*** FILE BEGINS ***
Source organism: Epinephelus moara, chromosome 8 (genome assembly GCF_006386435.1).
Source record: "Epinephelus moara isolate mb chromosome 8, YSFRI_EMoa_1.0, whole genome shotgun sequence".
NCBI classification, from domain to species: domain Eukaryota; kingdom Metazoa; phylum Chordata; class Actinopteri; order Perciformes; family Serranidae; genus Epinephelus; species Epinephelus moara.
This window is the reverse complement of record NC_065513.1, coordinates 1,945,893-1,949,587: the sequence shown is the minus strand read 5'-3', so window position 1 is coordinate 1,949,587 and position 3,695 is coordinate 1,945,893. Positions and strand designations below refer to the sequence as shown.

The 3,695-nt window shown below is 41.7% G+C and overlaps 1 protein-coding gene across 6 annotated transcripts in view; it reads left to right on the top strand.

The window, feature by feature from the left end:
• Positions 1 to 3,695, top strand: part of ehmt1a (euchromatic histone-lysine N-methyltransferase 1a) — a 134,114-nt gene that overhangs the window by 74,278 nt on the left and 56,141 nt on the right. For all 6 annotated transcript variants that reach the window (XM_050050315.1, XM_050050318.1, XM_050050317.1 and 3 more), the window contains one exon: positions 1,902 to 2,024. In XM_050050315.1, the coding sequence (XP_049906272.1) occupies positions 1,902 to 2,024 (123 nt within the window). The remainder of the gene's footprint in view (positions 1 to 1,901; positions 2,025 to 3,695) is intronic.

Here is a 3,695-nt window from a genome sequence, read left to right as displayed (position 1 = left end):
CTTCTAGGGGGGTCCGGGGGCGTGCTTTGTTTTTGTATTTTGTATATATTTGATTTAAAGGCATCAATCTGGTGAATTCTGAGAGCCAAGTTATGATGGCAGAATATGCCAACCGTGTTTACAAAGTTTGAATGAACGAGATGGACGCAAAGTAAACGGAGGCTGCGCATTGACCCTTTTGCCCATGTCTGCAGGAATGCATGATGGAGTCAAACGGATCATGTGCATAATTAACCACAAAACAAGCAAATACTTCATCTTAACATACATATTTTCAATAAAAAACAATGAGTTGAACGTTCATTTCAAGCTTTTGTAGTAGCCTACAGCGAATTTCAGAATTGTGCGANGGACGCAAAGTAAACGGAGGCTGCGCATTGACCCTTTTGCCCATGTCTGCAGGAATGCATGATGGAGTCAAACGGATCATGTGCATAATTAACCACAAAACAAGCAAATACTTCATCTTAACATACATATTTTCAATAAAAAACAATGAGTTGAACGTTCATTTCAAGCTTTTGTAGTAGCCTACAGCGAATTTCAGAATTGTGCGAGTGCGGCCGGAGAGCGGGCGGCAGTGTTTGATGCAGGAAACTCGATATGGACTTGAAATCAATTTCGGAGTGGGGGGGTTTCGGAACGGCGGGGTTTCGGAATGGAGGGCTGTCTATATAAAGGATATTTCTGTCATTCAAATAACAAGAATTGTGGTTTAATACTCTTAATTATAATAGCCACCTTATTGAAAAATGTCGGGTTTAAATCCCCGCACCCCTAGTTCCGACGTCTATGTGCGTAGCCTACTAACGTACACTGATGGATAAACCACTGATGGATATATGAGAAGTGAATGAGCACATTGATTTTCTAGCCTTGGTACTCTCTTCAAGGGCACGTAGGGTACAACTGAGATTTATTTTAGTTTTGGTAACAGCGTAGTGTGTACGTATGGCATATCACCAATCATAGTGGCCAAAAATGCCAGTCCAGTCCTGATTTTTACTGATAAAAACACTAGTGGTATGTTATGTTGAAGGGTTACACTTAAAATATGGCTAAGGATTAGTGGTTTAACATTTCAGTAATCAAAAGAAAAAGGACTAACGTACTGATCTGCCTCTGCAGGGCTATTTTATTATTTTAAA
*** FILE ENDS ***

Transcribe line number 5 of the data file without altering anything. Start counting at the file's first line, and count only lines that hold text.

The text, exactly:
The 3,695-nt window shown below is 41.7% G+C and overlaps 1 protein-coding gene across 6 annotated transcripts in view; it reads left to right on the top strand.